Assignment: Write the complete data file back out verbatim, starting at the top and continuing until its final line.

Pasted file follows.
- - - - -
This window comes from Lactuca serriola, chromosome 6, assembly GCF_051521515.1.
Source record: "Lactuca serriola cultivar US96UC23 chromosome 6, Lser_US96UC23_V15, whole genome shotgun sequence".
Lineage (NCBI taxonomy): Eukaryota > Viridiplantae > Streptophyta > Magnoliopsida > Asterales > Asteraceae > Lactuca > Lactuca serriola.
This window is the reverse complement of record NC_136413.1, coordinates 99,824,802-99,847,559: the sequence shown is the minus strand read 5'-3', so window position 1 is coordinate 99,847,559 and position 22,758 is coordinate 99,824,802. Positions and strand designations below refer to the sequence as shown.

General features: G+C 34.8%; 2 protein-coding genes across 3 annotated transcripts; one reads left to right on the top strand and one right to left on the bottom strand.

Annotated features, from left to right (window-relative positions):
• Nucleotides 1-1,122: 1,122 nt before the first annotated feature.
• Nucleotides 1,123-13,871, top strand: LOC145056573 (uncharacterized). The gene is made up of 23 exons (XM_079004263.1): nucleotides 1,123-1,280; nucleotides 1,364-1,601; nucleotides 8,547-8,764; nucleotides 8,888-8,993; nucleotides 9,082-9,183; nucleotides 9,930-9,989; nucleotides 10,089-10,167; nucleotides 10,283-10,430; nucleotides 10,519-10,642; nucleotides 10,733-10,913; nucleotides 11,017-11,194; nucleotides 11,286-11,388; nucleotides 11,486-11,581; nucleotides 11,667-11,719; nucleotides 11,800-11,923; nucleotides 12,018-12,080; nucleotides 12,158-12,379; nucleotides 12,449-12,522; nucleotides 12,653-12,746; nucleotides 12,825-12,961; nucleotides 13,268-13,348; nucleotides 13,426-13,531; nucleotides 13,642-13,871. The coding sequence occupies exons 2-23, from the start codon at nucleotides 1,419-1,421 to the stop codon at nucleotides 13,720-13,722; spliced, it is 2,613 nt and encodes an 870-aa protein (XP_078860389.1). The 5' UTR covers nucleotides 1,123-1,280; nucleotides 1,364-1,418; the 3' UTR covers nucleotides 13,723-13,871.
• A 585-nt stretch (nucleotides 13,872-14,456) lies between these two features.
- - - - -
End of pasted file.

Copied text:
This window comes from Lactuca serriola, chromosome 6, assembly GCF_051521515.1.
Source record: "Lactuca serriola cultivar US96UC23 chromosome 6, Lser_US96UC23_V15, whole genome shotgun sequence".
Lineage (NCBI taxonomy): Eukaryota > Viridiplantae > Streptophyta > Magnoliopsida > Asterales > Asteraceae > Lactuca > Lactuca serriola.
This window is the reverse complement of record NC_136413.1, coordinates 99,824,802-99,847,559: the sequence shown is the minus strand read 5'-3', so window position 1 is coordinate 99,847,559 and position 22,758 is coordinate 99,824,802. Positions and strand designations below refer to the sequence as shown.

General features: G+C 34.8%; 2 protein-coding genes across 3 annotated transcripts; one reads left to right on the top strand and one right to left on the bottom strand.

Annotated features, from left to right (window-relative positions):
• Nucleotides 1-1,122: 1,122 nt before the first annotated feature.
• Nucleotides 1,123-13,871, top strand: LOC145056573 (uncharacterized). The gene is made up of 23 exons (XM_079004263.1): nucleotides 1,123-1,280; nucleotides 1,364-1,601; nucleotides 8,547-8,764; nucleotides 8,888-8,993; nucleotides 9,082-9,183; nucleotides 9,930-9,989; nucleotides 10,089-10,167; nucleotides 10,283-10,430; nucleotides 10,519-10,642; nucleotides 10,733-10,913; nucleotides 11,017-11,194; nucleotides 11,286-11,388; nucleotides 11,486-11,581; nucleotides 11,667-11,719; nucleotides 11,800-11,923; nucleotides 12,018-12,080; nucleotides 12,158-12,379; nucleotides 12,449-12,522; nucleotides 12,653-12,746; nucleotides 12,825-12,961; nucleotides 13,268-13,348; nucleotides 13,426-13,531; nucleotides 13,642-13,871. The coding sequence occupies exons 2-23, from the start codon at nucleotides 1,419-1,421 to the stop codon at nucleotides 13,720-13,722; spliced, it is 2,613 nt and encodes an 870-aa protein (XP_078860389.1). The 5' UTR covers nucleotides 1,123-1,280; nucleotides 1,364-1,418; the 3' UTR covers nucleotides 13,723-13,871.
• A 585-nt stretch (nucleotides 13,872-14,456) lies between these two features.